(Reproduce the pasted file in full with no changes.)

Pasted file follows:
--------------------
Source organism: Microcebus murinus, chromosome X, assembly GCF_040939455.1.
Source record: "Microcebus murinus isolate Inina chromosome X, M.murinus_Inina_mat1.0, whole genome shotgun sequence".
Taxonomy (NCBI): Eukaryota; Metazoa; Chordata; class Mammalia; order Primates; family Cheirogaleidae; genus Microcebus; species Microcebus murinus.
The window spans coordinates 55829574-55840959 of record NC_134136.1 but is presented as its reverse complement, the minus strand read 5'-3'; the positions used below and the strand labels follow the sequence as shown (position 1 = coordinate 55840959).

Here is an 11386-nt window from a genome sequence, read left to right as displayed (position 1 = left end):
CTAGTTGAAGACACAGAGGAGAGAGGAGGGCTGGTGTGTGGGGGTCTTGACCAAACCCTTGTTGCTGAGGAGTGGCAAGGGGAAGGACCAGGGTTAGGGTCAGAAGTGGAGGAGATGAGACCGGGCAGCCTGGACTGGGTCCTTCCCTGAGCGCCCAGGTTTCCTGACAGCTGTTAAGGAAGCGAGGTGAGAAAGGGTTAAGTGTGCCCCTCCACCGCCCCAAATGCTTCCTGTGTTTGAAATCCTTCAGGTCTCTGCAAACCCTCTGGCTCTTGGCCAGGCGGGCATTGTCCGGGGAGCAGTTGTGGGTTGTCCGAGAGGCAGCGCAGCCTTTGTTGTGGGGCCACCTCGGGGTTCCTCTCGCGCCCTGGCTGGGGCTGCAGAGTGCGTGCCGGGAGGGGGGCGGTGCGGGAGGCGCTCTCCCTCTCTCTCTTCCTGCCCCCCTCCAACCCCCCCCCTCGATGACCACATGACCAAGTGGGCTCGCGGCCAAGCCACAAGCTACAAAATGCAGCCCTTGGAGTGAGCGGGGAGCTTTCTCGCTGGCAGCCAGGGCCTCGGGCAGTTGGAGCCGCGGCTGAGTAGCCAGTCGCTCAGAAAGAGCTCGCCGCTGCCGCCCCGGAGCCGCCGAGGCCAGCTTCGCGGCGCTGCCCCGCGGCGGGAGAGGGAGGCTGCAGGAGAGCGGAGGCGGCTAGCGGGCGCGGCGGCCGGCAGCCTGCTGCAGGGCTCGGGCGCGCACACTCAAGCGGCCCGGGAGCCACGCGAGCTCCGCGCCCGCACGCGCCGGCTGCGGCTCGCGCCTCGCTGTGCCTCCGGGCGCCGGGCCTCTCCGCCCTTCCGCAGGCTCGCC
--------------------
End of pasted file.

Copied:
Source organism: Microcebus murinus, chromosome X, assembly GCF_040939455.1.
Source record: "Microcebus murinus isolate Inina chromosome X, M.murinus_Inina_mat1.0, whole genome shotgun sequence".
Taxonomy (NCBI): Eukaryota; Metazoa; Chordata; class Mammalia; order Primates; family Cheirogaleidae; genus Microcebus; species Microcebus murinus.
The window spans coordinates 55829574-55840959 of record NC_134136.1 but is presented as its reverse complement, the minus strand read 5'-3'; the positions used below and the strand labels follow the sequence as shown (position 1 = coordinate 55840959).

Here is an 11386-nt window from a genome sequence, read left to right as displayed (position 1 = left end):
CTAGTTGAAGACACAGAGGAGAGAGGAGGGCTGGTGTGTGGGGGTCTTGACCAAACCCTTGTTGCTGAGGAGTGGCAAGGGGAAGGACCAGGGTTAGGGTCAGAAGTGGAGGAGATGAGACCGGGCAGCCTGGACTGGGTCCTTCCCTGAGCGCCCAGGTTTCCTGACAGCTGTTAAGGAAGCGAGGTGAGAAAGGGTTAAGTGTGCCCCTCCACCGCCCCAAATGCTTCCTGTGTTTGAAATCCTTCAGGTCTCTGCAAACCCTCTGGCTCTTGGCCAGGCGGGCATTGTCCGGGGAGCAGTTGTGGGTTGTCCGAGAGGCAGCGCAGCCTTTGTTGTGGGGCCACCTCGGGGTTCCTCTCGCGCCCTGGCTGGGGCTGCAGAGTGCGTGCCGGGAGGGGGGCGGTGCGGGAGGCGCTCTCCCTCTCTCTCTTCCTGCCCCCCTCCAACCCCCCCCCTCGATGACCACATGACCAAGTGGGCTCGCGGCCAAGCCACAAGCTACAAAATGCAGCCCTTGGAGTGAGCGGGGAGCTTTCTCGCTGGCAGCCAGGGCCTCGGGCAGTTGGAGCCGCGGCTGAGTAGCCAGTCGCTCAGAAAGAGCTCGCCGCTGCCGCCCCGGAGCCGCCGAGGCCAGCTTCGCGGCGCTGCCCCGCGGCGGGAGAGGGAGGCTGCAGGAGAGCGGAGGCGGCTAGCGGGCGCGGCGGCCGGCAGCCTGCTGCAGGGCTCGGGCGCGCACACTCAAGCGGCCCGGGAGCCACGCGAGCTCCGCGCCCGCACGCGCCGGCTGCGGCTCGCGCCTCGCTGTGCCTCCGGGCGCCGGGCCTCTCCGCCCTTCCGCAGGCTCGCC